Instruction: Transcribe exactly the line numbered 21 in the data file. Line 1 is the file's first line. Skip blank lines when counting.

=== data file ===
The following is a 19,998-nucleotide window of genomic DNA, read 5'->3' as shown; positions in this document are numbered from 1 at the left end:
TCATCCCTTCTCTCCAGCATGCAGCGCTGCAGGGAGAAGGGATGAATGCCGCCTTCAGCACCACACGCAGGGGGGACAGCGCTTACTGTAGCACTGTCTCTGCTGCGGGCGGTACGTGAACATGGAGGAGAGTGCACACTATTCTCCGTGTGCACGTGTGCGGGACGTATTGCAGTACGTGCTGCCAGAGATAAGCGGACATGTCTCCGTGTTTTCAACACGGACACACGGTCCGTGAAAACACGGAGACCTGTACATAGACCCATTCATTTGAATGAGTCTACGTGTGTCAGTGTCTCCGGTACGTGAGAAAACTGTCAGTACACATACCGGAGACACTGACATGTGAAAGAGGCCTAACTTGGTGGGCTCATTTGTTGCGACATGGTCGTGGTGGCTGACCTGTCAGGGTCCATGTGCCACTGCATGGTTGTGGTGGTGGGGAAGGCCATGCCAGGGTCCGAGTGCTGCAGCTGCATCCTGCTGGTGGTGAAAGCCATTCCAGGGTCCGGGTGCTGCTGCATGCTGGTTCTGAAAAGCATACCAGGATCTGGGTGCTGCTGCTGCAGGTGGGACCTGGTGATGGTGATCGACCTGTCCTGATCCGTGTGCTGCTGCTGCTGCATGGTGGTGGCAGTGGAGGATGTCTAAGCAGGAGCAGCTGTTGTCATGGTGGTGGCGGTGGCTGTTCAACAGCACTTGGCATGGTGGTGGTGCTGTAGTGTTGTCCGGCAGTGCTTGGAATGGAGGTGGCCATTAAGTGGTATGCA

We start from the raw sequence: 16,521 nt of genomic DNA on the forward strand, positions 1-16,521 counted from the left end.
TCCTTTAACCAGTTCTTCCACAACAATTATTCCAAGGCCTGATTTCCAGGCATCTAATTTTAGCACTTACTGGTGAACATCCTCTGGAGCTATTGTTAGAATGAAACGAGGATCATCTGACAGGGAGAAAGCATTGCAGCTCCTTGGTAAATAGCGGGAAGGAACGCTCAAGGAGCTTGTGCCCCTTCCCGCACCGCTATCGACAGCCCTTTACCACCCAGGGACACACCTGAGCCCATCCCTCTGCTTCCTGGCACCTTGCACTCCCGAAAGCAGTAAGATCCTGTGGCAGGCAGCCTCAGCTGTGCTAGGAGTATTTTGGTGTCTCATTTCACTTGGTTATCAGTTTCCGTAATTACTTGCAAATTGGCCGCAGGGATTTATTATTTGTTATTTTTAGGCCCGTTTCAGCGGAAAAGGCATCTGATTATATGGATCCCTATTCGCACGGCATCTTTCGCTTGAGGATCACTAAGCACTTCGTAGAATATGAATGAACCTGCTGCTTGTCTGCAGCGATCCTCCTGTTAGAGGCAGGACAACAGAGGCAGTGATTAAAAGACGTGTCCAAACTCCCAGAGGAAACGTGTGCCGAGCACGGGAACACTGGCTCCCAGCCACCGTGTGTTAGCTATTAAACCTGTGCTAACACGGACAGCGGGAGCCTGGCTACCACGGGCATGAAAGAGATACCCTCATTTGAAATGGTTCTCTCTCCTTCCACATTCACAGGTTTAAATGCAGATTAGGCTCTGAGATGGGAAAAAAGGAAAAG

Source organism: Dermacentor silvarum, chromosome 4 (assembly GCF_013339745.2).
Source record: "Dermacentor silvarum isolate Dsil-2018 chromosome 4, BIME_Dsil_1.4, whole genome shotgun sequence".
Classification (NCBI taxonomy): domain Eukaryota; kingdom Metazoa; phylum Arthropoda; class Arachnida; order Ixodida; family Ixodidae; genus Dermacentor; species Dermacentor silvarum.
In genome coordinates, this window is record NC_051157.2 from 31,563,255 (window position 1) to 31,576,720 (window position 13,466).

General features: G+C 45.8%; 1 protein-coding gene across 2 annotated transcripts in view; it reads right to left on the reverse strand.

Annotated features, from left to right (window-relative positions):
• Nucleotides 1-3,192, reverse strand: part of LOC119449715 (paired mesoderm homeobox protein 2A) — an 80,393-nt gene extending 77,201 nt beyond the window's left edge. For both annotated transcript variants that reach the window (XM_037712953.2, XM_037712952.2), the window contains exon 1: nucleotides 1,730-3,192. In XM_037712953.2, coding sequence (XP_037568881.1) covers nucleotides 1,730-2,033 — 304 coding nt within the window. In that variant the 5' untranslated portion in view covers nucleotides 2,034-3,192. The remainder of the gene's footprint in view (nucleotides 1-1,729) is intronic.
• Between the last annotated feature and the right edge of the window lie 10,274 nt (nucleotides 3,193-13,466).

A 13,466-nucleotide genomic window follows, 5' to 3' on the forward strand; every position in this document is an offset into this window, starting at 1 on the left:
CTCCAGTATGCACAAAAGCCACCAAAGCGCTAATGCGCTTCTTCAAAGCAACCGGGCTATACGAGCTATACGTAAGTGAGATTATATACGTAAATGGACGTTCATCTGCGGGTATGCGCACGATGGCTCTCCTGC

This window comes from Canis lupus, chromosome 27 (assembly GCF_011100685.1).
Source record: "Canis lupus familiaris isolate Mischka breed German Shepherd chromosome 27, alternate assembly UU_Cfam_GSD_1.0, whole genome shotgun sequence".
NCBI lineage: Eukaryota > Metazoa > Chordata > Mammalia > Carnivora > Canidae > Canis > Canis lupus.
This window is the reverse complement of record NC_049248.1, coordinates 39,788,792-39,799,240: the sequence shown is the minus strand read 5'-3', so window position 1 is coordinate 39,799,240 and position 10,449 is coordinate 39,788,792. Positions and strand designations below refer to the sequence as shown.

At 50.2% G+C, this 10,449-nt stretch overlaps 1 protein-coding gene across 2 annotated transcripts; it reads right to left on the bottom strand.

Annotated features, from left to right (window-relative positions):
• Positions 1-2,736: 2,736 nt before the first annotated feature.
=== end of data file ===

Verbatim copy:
• Positions 1-2,736: 2,736 nt before the first annotated feature.